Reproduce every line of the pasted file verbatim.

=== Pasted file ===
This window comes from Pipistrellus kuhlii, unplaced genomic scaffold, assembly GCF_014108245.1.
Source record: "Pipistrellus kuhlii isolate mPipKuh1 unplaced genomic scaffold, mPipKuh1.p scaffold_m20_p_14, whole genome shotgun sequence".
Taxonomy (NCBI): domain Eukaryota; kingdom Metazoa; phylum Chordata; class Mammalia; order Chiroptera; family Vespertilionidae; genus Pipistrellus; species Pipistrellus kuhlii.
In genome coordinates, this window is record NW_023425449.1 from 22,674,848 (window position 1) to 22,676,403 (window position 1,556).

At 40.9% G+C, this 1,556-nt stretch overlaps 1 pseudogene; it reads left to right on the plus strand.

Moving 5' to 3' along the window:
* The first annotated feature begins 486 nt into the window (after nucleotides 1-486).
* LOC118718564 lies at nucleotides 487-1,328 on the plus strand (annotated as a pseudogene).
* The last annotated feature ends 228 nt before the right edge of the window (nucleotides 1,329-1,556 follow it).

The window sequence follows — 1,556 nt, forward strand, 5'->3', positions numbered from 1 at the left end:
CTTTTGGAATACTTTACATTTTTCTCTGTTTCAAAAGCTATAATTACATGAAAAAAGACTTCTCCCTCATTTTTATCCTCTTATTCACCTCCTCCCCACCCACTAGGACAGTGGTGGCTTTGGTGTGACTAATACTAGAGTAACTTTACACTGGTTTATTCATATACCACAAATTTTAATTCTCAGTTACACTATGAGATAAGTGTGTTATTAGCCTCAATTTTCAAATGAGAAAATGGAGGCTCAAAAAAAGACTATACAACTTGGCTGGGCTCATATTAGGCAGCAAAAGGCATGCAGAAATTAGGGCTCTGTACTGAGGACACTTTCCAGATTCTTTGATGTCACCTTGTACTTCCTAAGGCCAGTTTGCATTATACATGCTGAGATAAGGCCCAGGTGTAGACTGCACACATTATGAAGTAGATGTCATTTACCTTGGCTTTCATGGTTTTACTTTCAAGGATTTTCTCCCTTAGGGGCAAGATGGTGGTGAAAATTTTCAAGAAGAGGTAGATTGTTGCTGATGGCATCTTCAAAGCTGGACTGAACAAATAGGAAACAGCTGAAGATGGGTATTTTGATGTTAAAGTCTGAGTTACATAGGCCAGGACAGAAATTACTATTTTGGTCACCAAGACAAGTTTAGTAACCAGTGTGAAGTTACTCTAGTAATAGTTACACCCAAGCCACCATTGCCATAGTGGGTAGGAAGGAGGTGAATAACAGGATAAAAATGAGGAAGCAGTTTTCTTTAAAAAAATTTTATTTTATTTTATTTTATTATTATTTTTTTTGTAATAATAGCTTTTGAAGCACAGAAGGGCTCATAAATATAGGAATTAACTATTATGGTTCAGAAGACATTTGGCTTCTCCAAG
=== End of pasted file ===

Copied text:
This window comes from Pipistrellus kuhlii, unplaced genomic scaffold, assembly GCF_014108245.1.
Source record: "Pipistrellus kuhlii isolate mPipKuh1 unplaced genomic scaffold, mPipKuh1.p scaffold_m20_p_14, whole genome shotgun sequence".
Taxonomy (NCBI): domain Eukaryota; kingdom Metazoa; phylum Chordata; class Mammalia; order Chiroptera; family Vespertilionidae; genus Pipistrellus; species Pipistrellus kuhlii.
In genome coordinates, this window is record NW_023425449.1 from 22,674,848 (window position 1) to 22,676,403 (window position 1,556).

At 40.9% G+C, this 1,556-nt stretch overlaps 1 pseudogene; it reads left to right on the plus strand.

Moving 5' to 3' along the window:
* The first annotated feature begins 486 nt into the window (after nucleotides 1-486).
* LOC118718564 lies at nucleotides 487-1,328 on the plus strand (annotated as a pseudogene).
* The last annotated feature ends 228 nt before the right edge of the window (nucleotides 1,329-1,556 follow it).

The window sequence follows — 1,556 nt, forward strand, 5'->3', positions numbered from 1 at the left end:
CTTTTGGAATACTTTACATTTTTCTCTGTTTCAAAAGCTATAATTACATGAAAAAAGACTTCTCCCTCATTTTTATCCTCTTATTCACCTCCTCCCCACCCACTAGGACAGTGGTGGCTTTGGTGTGACTAATACTAGAGTAACTTTACACTGGTTTATTCATATACCACAAATTTTAATTCTCAGTTACACTATGAGATAAGTGTGTTATTAGCCTCAATTTTCAAATGAGAAAATGGAGGCTCAAAAAAAGACTATACAACTTGGCTGGGCTCATATTAGGCAGCAAAAGGCATGCAGAAATTAGGGCTCTGTACTGAGGACACTTTCCAGATTCTTTGATGTCACCTTGTACTTCCTAAGGCCAGTTTGCATTATACATGCTGAGATAAGGCCCAGGTGTAGACTGCACACATTATGAAGTAGATGTCATTTACCTTGGCTTTCATGGTTTTACTTTCAAGGATTTTCTCCCTTAGGGGCAAGATGGTGGTGAAAATTTTCAAGAAGAGGTAGATTGTTGCTGATGGCATCTTCAAAGCTGGACTGAACAAATAGGAAACAGCTGAAGATGGGTATTTTGATGTTAAAGTCTGAGTTACATAGGCCAGGACAGAAATTACTATTTTGGTCACCAAGACAAGTTTAGTAACCAGTGTGAAGTTACTCTAGTAATAGTTACACCCAAGCCACCATTGCCATAGTGGGTAGGAAGGAGGTGAATAACAGGATAAAAATGAGGAAGCAGTTTTCTTTAAAAAAATTTTATTTTATTTTATTTTATTATTATTTTTTTTGTAATAATAGCTTTTGAAGCACAGAAGGGCTCATAAATATAGGAATTAACTATTATGGTTCAGAAGACATTTGGCTTCTCCAAG